Not since the great Morbillivirus outbreak in 1987 has the North Atlantic seen its shores awash with so many dead dolphins. In fact, the number of bottlenoses who’ve bit the bullet from a possible resurgence of the Measles-related outbreak is seven times higher than the July average. This fits with the New York general trend in the last year or so of sick dolphins swimming in the Hudson, and in one baffling case, the Gowanus Canal.
We have got to fix this, you guys!
Wondering whatever happened to those two bottleneck dolphins that were doing laps in the East River earlier this month? Yeah, us too. Strangely, there seems to be no updates past the intial spottings, and though no news is good news in these situations–dolphin death being instant click-bait for this messed up Internet world we live in–we can’t help but wonder where those two magestic specisims ended up. Did they find their way out of the East River? Back to the ocean? Did a rich entrepreneur skyjack the mackerel-eating mammals for their own personal dolphin pool? Why were the police so unhelpful? Please, tell us Riverhead Foundation!
But the not-for-profit foundation has its hands busy dealing with a new crisis to answer our calls about some lost dolphins.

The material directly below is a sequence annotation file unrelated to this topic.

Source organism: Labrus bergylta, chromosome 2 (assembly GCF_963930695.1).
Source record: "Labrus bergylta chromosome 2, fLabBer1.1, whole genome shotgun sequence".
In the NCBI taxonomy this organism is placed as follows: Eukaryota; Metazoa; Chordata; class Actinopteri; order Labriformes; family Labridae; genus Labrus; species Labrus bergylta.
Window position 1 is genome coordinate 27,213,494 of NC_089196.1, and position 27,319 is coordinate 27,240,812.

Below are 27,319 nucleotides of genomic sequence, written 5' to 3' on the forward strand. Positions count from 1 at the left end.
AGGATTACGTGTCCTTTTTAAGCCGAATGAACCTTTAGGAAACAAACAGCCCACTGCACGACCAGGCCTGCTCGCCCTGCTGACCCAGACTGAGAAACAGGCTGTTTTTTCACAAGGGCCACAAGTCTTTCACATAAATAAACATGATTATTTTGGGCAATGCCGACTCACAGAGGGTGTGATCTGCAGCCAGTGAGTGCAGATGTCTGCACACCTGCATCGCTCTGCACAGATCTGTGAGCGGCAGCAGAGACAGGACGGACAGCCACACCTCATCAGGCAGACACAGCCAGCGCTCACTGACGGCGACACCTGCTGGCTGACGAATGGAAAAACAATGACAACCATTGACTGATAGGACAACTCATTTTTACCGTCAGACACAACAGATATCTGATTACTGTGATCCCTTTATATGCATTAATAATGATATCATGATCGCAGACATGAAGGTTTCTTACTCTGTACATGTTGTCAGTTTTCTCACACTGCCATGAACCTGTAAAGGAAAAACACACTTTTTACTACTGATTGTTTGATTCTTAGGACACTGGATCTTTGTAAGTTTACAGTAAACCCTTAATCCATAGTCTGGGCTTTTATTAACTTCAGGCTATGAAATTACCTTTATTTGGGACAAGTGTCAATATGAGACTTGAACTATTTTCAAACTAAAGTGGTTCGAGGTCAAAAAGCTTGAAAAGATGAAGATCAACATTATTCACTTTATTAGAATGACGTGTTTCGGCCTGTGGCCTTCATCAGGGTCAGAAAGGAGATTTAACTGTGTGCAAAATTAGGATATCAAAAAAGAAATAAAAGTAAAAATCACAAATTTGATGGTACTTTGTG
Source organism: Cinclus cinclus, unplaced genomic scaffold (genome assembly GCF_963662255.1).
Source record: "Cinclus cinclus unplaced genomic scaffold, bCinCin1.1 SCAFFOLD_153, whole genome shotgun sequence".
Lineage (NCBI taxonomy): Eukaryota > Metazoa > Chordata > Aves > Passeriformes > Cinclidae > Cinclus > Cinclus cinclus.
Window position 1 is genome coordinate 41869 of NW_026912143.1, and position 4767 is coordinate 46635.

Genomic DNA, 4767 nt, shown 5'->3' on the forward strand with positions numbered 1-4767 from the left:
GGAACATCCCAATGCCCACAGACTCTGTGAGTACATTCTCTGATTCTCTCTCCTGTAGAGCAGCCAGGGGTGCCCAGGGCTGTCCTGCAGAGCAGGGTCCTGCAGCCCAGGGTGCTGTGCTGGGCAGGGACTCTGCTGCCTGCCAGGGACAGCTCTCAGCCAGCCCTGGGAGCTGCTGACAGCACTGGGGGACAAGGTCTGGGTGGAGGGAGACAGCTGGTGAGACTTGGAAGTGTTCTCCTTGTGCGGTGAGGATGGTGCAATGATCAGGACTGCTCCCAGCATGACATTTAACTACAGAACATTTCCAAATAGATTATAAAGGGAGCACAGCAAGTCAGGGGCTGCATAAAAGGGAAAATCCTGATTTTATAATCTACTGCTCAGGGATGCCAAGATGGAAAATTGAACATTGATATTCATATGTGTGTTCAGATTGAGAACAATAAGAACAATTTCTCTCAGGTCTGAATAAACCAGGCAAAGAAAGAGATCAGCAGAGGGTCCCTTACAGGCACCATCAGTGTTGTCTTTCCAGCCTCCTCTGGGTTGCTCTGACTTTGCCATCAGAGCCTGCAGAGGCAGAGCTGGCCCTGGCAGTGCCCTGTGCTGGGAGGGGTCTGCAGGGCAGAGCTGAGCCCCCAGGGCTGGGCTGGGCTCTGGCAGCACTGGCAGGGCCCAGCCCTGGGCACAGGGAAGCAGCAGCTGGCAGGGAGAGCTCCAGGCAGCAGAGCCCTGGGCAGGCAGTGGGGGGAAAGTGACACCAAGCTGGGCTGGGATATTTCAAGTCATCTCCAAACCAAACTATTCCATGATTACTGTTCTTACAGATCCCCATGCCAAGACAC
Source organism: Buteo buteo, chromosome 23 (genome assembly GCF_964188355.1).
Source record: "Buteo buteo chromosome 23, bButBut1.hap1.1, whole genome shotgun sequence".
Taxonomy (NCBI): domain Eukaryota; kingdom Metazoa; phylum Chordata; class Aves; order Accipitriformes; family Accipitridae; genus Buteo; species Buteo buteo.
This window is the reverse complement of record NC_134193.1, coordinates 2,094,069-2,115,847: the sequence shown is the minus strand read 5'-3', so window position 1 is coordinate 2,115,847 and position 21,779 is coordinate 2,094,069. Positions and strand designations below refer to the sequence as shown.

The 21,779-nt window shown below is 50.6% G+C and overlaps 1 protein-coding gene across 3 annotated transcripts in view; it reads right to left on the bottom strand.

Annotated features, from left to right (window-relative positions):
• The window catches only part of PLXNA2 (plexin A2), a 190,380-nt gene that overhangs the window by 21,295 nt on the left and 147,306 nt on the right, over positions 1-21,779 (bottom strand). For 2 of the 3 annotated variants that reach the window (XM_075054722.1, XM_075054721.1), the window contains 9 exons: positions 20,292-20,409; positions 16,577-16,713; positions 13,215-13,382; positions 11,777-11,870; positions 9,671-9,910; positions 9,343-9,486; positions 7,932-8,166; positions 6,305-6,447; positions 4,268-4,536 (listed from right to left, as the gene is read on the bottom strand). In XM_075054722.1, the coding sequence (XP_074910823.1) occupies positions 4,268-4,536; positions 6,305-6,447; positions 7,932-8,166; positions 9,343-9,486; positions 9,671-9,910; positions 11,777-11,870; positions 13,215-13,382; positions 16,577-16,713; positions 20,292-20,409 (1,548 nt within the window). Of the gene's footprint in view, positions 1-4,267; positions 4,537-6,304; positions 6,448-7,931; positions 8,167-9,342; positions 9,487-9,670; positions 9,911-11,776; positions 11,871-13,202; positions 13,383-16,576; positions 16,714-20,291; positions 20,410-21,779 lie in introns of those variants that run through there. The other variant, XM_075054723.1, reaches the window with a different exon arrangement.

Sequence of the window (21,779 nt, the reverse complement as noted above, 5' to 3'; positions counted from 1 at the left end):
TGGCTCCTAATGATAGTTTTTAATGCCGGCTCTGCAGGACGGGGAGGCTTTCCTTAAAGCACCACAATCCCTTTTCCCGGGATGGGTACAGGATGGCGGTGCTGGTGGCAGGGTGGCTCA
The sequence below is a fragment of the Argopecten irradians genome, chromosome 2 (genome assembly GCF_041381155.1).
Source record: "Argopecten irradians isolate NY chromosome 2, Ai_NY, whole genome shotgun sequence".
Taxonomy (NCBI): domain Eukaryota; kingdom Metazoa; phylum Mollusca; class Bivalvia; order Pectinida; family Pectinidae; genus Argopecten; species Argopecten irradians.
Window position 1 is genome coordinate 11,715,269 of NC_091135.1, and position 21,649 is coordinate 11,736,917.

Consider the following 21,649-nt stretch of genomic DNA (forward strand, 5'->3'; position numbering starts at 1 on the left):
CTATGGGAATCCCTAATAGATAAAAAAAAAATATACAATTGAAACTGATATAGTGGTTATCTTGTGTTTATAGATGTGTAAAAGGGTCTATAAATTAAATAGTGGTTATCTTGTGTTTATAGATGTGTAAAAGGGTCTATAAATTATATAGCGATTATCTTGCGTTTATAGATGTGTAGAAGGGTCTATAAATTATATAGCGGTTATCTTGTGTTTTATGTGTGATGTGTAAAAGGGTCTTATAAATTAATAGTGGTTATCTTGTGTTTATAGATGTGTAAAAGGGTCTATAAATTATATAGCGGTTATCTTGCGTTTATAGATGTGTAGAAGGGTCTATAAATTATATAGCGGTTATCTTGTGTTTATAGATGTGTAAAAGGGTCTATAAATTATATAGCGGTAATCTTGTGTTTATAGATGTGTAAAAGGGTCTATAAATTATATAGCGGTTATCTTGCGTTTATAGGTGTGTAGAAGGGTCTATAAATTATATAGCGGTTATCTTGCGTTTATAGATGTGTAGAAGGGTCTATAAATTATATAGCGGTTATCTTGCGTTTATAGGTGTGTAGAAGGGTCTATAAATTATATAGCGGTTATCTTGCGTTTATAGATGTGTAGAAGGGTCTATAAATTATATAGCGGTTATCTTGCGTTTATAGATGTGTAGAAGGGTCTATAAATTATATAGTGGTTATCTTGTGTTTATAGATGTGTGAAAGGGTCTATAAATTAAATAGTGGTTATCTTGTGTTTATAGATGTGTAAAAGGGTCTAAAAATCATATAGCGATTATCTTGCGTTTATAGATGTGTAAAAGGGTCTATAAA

CONSIDER THE DOLPHIN
You know, we’re starting to think it’s not a coincidence that all these dolphins have started showing up in New York’s bodies of (filthy) water. After all, in the past decade there’s been an uptick in marine life just kind of moseying into our rivers and canals, mostly with tragic results.
But this weekend’s sighting of not one but two bottlenose dolphins in the East River–both apparently in fine health, from what experts can see–shows that maybe the creatures can survive in these unsanitary conditions … at least for a little while. Which is pretty perfect metaphor for college students’ NYC migration habits, when you think about it.
Here is an abject lesson in the dangers of premature joy. Often times—especially in New York City—what ostensibly appears to be a magical thing can turn out to be a terrible tragedy, before we’ve fully registered the implication of said joy. For example:
Sadly, our friend the Hudson bottlenose dolphin has passed away. It was discovered, belly-up, on the Chelsea Piers this morning, several days after it was spotted frolicking in the murky waters separating Manhattan from New Jersey.
Though this is devastating news, we do retain some hope that this mammal carcass might not be the same dolphin that has recently been photographed in the water.
Oh my gawsh, there is a dolphin hanging around the Hudson River. Adorbs! Well, not really. Dolphins are smarter than people, at least when it comes to stuff like “how to survive in water,” and even humans are smart enough not to know not to swim in the Hudson.
So sadly, this little dolphin is probably very sick. Or trying to avenge his wife’s murder. Read on!